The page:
What should give you confidence that the economic outlook isn’t souring? Commodities!

The base metals, as we’ve discussed in recent weeks, continue to move higher and continue to look like early stages of a bull market cycle — which would support the idea that the global economic recovery is not only on track, but maybe better than the consensus market view (which seems to be still unconvinced that better times are ahead).

The leader of the commodities run is copper.  We looked at this chart in my last note (Aug 11).  I said, “this big six-year trend line in copper (below) will be one to watch closely.  If it breaks, it should lead the commodities trend higher.”

aug 11 copper

Here’s an updated chart of Copper.  This trend line was broken today.

aug21 copper

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May 16, 2017, 4:00pm EST               Invest Alongside Billionaires For $297/Qtr


BR caricatureThe noise surrounding the Trump administration continues by the day, as the media tries desperately to prosecute the elected President at daily briefings.The chaos and dysfunction message is loud, but markets aren’t hearing it.  The real story is very different. Stocks continue to surge. Stock market volatility continues to sit 10-year (pre-crisis) lows. The interest rate market is much higher than it was before the election, but now quiet and stable.  Gold, the fear-of-the-unknown trade, is relatively quiet.  This all looks very much like a world that believes a real economic expansion is underway, and that a long-term sustainable global economic recovery has supplanted the shaky post-crisis (central bank-driven) recovery that was teetering back toward recession.

Why is the messaging so different?  Remember, the financial media and Wall Street are easily distractible. Not only do they have short attention spans, but they’ve been trained throughout their careers to find new stories to obsess about. They need to interpret, pontificate, strategize to feel valued. Approaching their jobs with the idea that a slow moving dominant theme is at work is just too boring.

This is the disconnect between markets and the narrative.  We have major central banks around the world that continue to print money.  These central banks buy assets with that freshly printed money.  That means, stocks, bonds, commodities go higher.  And now we have everyone’s fate (the global economy) tied to the outcome of new policies from the leading economy in the world – efforts to restore sustainable growth through structural reform and fiscal stimulus. That hopeful outlook does nothing but underpin the rise in asset prices (stocks, bonds, commodities, real estate).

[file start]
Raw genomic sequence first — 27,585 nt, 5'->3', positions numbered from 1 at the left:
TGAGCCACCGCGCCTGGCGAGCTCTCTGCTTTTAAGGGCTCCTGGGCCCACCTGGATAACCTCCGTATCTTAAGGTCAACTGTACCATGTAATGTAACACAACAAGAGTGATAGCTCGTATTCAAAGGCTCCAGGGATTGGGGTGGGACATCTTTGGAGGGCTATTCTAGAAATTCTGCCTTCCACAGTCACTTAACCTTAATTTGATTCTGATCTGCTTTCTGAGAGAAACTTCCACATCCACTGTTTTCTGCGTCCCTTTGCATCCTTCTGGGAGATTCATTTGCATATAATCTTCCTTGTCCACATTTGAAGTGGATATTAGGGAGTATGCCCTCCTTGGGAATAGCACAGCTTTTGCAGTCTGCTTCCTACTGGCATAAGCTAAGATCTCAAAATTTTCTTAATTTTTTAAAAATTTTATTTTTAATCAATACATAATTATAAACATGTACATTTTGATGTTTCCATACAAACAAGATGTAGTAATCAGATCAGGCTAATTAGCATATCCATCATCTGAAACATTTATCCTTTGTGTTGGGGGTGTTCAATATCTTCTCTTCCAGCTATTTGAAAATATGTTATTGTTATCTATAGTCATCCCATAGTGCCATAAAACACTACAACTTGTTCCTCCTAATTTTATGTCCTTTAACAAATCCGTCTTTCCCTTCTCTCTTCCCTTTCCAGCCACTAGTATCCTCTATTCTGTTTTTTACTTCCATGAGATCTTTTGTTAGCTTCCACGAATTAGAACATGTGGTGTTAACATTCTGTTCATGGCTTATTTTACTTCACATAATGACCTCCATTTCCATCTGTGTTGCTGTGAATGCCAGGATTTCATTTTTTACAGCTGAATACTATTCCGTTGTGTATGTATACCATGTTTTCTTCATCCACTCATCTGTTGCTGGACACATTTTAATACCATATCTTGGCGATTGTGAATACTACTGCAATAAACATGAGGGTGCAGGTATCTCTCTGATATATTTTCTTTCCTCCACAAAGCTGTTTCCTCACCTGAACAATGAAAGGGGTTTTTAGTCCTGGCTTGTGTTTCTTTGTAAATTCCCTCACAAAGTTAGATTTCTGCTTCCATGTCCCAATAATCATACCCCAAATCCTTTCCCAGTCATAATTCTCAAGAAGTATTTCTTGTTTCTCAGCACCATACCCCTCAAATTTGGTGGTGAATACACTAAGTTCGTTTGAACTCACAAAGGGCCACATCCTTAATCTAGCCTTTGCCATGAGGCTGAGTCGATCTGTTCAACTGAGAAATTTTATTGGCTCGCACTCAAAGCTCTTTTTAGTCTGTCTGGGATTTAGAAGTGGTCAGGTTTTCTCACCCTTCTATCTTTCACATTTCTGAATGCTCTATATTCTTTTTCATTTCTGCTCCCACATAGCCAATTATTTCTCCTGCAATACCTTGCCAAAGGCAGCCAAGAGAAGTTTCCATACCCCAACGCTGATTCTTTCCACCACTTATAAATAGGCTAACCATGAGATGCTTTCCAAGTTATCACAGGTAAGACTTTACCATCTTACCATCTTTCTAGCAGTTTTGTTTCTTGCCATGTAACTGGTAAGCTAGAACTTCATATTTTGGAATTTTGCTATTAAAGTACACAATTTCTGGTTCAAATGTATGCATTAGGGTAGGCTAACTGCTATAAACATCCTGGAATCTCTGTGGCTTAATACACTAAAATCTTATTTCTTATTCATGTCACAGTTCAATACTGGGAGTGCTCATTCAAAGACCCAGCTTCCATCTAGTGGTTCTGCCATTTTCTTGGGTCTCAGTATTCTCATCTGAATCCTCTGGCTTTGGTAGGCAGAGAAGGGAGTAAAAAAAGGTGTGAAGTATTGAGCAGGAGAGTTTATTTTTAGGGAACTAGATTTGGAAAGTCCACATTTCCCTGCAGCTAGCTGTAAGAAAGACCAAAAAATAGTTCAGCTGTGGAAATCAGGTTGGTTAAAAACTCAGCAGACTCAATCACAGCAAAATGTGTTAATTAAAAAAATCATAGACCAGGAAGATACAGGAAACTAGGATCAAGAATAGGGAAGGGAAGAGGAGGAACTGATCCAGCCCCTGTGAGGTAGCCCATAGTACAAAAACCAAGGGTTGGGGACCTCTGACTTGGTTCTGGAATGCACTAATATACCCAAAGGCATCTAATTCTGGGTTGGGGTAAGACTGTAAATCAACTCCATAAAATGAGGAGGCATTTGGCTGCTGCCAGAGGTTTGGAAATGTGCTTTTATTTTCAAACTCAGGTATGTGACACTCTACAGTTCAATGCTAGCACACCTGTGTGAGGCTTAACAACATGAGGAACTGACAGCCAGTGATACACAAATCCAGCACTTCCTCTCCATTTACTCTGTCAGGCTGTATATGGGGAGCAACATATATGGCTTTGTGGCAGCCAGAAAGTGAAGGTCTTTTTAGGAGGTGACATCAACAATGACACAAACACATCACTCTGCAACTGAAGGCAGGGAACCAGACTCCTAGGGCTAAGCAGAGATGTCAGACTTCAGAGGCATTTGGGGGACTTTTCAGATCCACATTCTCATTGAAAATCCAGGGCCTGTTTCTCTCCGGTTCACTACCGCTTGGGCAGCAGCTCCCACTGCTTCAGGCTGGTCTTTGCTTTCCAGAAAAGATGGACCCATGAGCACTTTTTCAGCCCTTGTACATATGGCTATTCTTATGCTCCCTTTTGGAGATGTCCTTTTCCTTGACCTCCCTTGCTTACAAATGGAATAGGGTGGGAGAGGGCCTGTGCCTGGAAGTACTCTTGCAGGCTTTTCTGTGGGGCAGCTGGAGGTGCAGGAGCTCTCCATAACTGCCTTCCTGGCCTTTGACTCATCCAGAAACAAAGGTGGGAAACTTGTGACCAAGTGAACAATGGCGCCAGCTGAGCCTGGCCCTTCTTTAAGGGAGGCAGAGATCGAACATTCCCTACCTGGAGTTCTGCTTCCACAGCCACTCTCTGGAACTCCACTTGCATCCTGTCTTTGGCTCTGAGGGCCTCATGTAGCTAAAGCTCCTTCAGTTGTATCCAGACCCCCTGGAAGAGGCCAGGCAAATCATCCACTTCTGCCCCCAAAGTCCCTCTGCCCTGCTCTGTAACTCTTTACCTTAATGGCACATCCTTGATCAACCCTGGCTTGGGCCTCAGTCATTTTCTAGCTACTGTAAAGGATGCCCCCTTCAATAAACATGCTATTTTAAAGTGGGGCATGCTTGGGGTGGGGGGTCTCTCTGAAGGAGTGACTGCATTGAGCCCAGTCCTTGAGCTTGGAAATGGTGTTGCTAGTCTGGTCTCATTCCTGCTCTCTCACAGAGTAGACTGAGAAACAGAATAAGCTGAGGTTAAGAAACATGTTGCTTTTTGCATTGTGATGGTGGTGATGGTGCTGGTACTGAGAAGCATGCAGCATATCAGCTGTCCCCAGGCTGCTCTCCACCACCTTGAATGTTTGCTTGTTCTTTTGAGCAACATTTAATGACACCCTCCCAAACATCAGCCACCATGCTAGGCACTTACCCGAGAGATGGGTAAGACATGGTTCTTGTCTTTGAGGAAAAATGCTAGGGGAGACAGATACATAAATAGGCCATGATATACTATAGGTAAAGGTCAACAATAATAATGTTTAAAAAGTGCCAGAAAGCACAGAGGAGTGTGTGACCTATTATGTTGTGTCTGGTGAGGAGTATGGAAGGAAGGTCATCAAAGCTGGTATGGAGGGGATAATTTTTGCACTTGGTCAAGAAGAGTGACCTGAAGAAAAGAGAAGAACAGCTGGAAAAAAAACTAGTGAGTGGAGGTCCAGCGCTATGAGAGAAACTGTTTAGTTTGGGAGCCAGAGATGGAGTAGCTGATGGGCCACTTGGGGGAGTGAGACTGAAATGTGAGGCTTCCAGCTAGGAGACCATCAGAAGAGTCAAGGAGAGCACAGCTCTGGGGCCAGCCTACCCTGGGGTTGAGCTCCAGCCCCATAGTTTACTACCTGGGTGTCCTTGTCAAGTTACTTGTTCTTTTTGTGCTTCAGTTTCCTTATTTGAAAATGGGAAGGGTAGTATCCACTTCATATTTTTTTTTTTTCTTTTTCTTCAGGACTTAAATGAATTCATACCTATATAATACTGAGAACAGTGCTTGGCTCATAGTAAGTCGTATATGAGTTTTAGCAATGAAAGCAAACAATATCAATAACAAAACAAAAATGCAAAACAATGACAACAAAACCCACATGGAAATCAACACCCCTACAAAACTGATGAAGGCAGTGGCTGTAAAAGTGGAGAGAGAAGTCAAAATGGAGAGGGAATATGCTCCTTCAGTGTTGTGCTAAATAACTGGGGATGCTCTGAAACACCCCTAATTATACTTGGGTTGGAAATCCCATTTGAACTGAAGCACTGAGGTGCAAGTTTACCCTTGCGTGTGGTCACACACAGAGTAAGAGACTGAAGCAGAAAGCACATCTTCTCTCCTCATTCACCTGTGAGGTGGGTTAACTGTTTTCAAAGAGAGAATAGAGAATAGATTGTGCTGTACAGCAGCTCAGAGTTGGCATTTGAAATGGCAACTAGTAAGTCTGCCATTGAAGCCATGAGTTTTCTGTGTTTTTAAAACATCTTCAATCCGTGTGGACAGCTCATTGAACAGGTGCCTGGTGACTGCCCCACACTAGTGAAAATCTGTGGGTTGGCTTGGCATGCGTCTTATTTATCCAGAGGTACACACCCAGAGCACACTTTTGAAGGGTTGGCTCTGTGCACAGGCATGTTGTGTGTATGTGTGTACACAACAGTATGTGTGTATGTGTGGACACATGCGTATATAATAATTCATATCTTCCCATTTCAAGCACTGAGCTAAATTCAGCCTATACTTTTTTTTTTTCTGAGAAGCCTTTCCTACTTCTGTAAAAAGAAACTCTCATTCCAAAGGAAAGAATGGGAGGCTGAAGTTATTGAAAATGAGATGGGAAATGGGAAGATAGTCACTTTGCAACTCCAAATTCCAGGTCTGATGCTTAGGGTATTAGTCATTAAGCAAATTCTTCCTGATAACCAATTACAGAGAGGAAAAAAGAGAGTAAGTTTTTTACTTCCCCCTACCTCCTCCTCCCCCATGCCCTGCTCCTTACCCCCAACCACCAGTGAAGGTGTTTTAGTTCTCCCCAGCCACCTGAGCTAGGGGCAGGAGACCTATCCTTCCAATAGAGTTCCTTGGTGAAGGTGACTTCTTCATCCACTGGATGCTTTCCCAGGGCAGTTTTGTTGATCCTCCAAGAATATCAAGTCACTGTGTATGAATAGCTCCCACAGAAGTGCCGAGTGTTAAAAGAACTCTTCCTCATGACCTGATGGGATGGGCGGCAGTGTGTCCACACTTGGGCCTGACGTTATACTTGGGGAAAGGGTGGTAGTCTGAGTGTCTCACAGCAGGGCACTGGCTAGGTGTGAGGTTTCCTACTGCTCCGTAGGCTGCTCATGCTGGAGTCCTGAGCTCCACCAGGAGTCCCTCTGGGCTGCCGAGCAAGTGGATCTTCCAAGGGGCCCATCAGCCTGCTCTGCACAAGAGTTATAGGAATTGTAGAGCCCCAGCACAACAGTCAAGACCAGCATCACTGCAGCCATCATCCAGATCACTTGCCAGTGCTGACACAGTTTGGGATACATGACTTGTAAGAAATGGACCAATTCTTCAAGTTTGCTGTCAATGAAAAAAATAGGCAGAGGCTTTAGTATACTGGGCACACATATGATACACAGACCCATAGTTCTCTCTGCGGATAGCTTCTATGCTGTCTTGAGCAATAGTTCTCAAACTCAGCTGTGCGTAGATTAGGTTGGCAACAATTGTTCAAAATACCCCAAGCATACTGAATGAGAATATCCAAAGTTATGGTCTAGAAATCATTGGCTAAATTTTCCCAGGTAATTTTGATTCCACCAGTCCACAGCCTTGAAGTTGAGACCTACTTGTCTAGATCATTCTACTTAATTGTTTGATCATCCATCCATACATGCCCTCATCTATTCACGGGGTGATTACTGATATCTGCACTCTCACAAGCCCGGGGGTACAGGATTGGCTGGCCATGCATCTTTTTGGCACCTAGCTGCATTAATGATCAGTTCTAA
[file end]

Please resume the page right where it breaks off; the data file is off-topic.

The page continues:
​Yesterday we got a look under the hood of the portfolios of the biggest money managers in the world, via their 13F filings (required quarterly portfolio disclosures to the SEC).  It’s been clear that the biggest and best, embrace this big theme, and have been aggressively positioning to take advantage of the very bullish proposed policy tailwinds for stocks, which are: 1) a corporate tax rate cut, which will go right to the bottom line for profitable companies.  Not surprisingly, which stocks have been leading the way in the climb in the indicies?  The one’s that make a lot of money (Apple, Microsoft, Google).  2) a repatriation tax holiday that will bring back trillions of dollars onshore, to be paid back to shareholders and put to work in the economy through investment and projects.  3) a trillion dollar infrastructure spend that, regardless of how difficult it may be to legislate, should happen in one form or another.

​Among the reports on portfolio holdings yesterday, we heard from the Swiss National Bank.  As I said above, don’t forget there are still central banks deeply entrenched in QE and, beyond local government bonds, are buying foreign assets (in large amounts).  Switzerland’s central bank has more freshly printed money to put to work every quarter, and has been increasing their allocation to equities dramatically – $80 billion of which is now (as of the end of Q1) in U.S. stocks!  That’s a 29% bigger stake than they had at the end of 2016.  The SNB is the world’s eighth biggest public investor.

So keep this big theme in mind:  Central banks remain involved, but the baton has been passed, from a central bank-driven recovery to a fiscal stimulus-driven recovery.  And everyone needs it to work.